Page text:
Magic in games

Magic. It is one of the things I most like to see in games stories. And I mean all games stories; computer games, board games, card games, pen and paper games, movies vocal stories, written stories, daydreams… our world?

One of the important parts of magic is the suspension of disbelief. I just read Andrew’s latest post over at Ascii Dreams – but that wasn’t what triggered this post. I have had something about magic in stories swirling about in my head for years.

Like Andrew says; you need to take magic into account. If you just patch in a few spells for a select group of people, well – that doesn’t fit in at all. The why, how, what of things pop up all the time. The fanciful stuff that fits nicely in stories, faerie magic wielded by another race of beings are the easiest to use. Faerie magic. Okay, that’s fair. That will be illusions, old magic of the lands. Getting someone to fall in love with you by dancing three circles around that big oak under a full moon. Preferably naked. That magic fits into stories without any explanation, but you cannot put that kind of magic too much to the front of the story. The protagonist cannot use it, because then you have to explain the limits, the rituals and the effects. It will fall apart.

Well, you can do it, sort of. Put magic; specific formulas – or spells – into the world. Say they are remnants of earlier ages. The theories are unknown, some select people with a Gift of magic can be taught from old documents and teachers who once were taught by their masters. You just put in fragments of history and it is set. You can even extend it later by having older works discovered, or scholars finding discrete pieces of magic that binds similar spells together.

My personal favorite magical system is the one from Ars Magica. Five Techniques and ten Forms (verbs and nouns). Each magical formula consist of at least one verb and one noun. A basic spell moving a human body vertically (levitation) is a Rego (Movement) and Corpus (Human body) formula. A basic spell moving a human body from A to B without passing the space in between is also a Rego Corpus formula. Separating these is an intention, and a power guideline. In addition you need to specify some meta information such as target (individual, part or a group), a range (self,touch or something you can see), and a duration (instantly, for two minutes, a day or as long as you concentrate). These affect the power requirements.

You have a whole theory of magic, with established guidelines and existing formulas. You have the possibility of specifying the actual effect by textual description (an intention). Casting spells tire the wizard, unless he is pretty good at what he does. This is a world where magic is a powerful force, bringing its own troubles. You need to have a world that is touched by this magic – a reason for it to work in the presence of powerful beings. In Ars Magica this is fixed by adding powerful mythical forces of good and evil (Heaven and Hell) and faeries into the picture. The wizards govern themselves in order to exist and grow without attracting (too much) negative attention from the other forces. And with only a few hundred wizards… the world is dangerous even if you are powerful.

Still, what misses from this picture (as I see it) – you cannot really enchant your tower to only be seen through the wrong end of a spyglass: the magic doesn’t know of objects as such.

Well, this is all well and good. But these systems rely on human interpretation. The system from Ars isn’t that easy to accomplish in the strict world of computer (or board) games. What does this best (imho) is the component based systems in games like Ultima Underworld and Arx Fatalis. The Elder Scrolls games (in Daggerfall, at least) have had a system where you could create spells yourself, but this proved to be a bit unbalanced. A simple, inexpensive spell could see you from novice to master in a school of magic in no time.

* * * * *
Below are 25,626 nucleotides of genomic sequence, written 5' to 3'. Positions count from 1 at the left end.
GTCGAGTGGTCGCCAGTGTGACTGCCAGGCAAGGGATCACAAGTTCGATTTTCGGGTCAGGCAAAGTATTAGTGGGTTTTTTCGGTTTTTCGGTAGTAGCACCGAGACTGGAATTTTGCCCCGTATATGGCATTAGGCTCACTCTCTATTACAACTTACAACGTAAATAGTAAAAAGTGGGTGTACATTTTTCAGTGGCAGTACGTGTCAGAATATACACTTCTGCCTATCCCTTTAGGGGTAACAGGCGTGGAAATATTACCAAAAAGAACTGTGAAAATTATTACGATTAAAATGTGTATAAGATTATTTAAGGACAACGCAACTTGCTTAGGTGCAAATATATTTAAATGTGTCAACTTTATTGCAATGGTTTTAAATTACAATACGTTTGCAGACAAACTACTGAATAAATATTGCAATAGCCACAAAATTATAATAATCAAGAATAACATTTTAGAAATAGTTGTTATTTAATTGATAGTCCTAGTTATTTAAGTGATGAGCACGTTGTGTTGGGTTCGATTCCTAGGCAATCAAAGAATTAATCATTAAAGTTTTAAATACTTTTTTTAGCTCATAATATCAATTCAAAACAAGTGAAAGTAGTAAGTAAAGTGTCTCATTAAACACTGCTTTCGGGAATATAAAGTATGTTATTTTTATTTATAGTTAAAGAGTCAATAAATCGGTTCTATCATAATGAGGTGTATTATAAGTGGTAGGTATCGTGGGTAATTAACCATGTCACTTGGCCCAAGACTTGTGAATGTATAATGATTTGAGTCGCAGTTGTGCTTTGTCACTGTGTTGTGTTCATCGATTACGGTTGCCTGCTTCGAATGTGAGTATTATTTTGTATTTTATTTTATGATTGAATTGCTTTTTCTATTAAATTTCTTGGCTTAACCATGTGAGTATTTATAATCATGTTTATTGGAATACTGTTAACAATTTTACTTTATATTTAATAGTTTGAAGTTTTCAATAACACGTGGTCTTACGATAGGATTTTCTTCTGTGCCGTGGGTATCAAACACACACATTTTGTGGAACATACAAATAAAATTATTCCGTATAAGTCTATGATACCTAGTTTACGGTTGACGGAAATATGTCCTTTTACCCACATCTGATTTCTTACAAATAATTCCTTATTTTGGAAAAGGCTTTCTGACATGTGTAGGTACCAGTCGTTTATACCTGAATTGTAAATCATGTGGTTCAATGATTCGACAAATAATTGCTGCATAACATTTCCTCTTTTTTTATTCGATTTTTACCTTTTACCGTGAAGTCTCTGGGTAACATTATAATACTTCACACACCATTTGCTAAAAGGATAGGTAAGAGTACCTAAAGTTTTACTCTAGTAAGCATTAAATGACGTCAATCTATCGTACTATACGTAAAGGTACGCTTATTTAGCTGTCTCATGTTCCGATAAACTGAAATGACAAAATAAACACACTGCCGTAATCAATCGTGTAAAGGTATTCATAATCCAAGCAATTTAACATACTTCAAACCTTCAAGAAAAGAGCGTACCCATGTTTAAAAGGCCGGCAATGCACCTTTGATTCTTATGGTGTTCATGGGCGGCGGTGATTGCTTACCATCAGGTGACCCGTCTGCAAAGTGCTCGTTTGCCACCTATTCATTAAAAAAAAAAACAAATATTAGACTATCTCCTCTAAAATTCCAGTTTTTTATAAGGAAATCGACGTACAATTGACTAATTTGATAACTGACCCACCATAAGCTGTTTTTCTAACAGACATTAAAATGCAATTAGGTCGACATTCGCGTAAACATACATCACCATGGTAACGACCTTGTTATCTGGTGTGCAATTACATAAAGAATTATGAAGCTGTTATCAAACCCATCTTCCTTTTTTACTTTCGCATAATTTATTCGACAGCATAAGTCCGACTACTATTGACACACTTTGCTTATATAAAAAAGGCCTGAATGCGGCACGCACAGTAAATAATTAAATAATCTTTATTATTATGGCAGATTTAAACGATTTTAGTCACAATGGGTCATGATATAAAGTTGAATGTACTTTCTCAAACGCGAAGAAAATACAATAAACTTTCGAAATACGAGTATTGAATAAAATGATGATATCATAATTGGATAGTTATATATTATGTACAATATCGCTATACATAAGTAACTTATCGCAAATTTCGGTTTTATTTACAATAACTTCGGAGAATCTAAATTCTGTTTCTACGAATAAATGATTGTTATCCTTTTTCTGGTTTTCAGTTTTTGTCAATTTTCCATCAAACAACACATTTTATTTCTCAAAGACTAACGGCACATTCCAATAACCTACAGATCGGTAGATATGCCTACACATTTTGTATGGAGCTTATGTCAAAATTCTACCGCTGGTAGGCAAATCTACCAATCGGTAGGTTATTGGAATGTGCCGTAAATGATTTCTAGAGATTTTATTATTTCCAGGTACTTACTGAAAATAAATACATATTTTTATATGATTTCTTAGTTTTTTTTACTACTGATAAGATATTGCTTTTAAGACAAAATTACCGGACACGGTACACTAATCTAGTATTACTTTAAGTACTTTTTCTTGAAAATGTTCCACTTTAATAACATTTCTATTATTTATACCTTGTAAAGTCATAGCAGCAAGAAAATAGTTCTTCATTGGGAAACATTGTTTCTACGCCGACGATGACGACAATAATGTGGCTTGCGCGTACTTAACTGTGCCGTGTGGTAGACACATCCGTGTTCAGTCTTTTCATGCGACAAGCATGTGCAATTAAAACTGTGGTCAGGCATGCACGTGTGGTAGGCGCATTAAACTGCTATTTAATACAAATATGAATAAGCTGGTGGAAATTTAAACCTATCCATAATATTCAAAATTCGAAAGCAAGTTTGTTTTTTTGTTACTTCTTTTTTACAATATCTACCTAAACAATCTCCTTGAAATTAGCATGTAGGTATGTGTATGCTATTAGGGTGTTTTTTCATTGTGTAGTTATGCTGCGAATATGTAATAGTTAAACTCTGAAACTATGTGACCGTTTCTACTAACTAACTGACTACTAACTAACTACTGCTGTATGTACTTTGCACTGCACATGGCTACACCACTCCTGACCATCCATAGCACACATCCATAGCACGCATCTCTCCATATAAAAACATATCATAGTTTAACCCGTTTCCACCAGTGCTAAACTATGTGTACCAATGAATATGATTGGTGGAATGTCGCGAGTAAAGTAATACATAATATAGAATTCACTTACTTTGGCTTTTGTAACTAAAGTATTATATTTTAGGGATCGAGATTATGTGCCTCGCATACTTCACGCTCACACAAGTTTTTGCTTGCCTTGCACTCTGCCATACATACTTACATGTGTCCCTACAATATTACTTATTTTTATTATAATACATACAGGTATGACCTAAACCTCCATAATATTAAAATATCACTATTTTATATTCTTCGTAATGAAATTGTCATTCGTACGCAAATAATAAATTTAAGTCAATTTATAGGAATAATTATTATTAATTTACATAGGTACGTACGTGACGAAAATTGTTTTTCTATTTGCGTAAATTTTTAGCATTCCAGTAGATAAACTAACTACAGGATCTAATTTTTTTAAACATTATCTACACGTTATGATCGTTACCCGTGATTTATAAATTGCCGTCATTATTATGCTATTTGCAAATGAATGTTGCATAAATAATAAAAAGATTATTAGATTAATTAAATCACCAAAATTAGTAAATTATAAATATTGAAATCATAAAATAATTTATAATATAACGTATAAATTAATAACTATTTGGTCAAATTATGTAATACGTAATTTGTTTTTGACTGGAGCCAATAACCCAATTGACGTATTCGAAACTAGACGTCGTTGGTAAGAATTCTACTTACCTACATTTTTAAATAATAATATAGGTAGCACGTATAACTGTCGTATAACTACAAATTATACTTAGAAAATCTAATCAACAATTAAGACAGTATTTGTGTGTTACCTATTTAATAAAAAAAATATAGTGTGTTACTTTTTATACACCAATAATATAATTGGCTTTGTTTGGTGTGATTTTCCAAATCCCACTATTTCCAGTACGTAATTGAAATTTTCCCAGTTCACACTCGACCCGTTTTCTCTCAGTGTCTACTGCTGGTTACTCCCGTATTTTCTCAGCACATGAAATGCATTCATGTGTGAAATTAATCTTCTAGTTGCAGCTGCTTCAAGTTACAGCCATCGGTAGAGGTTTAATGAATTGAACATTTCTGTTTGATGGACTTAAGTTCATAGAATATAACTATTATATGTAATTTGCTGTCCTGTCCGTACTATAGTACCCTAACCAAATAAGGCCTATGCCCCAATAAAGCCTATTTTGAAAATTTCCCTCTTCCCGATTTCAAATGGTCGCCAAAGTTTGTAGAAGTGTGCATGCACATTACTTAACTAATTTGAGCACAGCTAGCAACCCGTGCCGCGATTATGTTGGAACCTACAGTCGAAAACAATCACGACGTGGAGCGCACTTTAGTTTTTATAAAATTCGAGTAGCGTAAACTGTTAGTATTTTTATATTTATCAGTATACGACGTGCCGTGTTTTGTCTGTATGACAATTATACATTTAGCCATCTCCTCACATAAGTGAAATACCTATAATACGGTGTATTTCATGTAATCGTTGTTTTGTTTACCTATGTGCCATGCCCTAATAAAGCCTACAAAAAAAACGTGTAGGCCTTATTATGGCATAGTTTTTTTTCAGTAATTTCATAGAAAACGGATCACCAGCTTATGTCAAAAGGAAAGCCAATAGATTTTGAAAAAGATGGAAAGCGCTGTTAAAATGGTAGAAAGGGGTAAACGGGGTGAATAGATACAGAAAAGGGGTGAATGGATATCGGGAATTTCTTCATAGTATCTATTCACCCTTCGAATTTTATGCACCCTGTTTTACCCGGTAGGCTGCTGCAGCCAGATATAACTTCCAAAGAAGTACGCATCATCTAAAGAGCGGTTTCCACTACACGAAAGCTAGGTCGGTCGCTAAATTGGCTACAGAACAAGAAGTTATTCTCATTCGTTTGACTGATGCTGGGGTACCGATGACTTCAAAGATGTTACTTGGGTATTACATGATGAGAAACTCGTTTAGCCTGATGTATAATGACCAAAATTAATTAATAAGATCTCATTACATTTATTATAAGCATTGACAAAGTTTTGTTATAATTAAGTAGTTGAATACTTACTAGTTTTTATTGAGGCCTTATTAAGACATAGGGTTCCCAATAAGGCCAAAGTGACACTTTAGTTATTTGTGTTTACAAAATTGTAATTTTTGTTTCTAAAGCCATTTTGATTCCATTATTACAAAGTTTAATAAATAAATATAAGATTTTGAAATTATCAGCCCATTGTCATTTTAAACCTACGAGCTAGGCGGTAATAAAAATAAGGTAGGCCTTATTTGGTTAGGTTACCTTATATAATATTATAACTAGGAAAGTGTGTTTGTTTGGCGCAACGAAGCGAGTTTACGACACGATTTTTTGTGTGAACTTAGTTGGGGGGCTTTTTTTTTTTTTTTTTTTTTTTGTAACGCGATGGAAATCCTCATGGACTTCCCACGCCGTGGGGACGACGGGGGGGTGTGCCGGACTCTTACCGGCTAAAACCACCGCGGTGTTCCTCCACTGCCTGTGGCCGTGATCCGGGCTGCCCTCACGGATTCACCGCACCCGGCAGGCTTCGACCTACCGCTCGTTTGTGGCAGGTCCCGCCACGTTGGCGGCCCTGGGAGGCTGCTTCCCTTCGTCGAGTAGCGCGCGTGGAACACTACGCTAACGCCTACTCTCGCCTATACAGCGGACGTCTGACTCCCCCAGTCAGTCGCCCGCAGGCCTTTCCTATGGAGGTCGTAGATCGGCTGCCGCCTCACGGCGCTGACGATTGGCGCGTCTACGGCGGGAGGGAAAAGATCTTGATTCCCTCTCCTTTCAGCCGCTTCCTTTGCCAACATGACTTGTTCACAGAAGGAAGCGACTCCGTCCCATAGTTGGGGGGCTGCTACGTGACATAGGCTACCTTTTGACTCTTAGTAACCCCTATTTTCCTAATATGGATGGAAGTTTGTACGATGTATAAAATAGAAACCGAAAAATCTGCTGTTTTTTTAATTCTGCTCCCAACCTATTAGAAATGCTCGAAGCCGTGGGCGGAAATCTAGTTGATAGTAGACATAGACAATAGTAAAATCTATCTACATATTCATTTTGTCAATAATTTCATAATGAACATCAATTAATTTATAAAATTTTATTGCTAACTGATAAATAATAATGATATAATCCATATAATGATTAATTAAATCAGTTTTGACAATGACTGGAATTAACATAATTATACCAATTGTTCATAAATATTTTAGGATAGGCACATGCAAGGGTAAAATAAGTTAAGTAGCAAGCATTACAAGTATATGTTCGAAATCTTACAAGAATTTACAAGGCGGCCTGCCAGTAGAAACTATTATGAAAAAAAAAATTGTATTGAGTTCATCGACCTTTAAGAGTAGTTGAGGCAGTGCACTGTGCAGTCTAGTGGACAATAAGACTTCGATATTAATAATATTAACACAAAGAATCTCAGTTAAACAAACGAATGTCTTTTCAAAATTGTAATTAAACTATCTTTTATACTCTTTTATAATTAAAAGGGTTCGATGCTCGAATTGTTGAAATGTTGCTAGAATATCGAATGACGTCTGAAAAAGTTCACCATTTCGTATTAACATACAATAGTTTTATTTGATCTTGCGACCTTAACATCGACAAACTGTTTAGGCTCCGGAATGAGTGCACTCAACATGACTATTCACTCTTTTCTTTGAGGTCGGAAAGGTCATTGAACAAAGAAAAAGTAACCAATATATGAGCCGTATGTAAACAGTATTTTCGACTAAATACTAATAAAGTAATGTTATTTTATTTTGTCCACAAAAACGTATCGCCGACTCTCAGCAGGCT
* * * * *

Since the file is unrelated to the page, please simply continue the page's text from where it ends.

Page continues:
I’d like to see a well flavored magic system, one that looks believable within the limits of a system. But who will do this? I don’t know – but Will Wright is my best guess – perhaps he could do a (high) fantasy themed game when he is done with Spore?


The past, present and future of tags.

To illustrate how badly I digress while writing… this entry started off with the title “I hate social networks”. Go figure.

In some ways I am mildly obsessive-compulsive about organizing stuff. Which means that I’ve sorted things in boxes, categories, hierarchies, systems. It always breaks.

I buy paperback books because then I know they all fit in the same shelves (maybe also because they are cheaper), and I try to get all books in a series from the same printing (or at least the same publisher) so the cover art/bookends fit nicely. I can sort and pack stuff effectively – until I end up with all the small, irregular stuff that can’t be stacked, doesn’t have enough similar items to be packed together.

When moving I spend 90% of the time on the last 10% of stuff. Excluding cleaning… that too takes 90% of the time… procrastinating away from. Perhaps I spend so much time sorting and packing the last 10% of stuff so I can avoid the cleaning for a bit more?

Back to digital sorting and stacking.

I’ve tried partitioning hard disks, building hierarchies of folders, naming systems on documents, lists and whatnot. For blogs I’ve tried hierarchical categorizing (until multiple root folders contains like named leaves), no categorizing (teh horror) and lots of categories (tags without the actual usability).

Anyway, with the advancement of tags I feel I am getting closer to something usable. Broad categories where each item is part of one, and lots of tags attached to each item. Only three problems remain.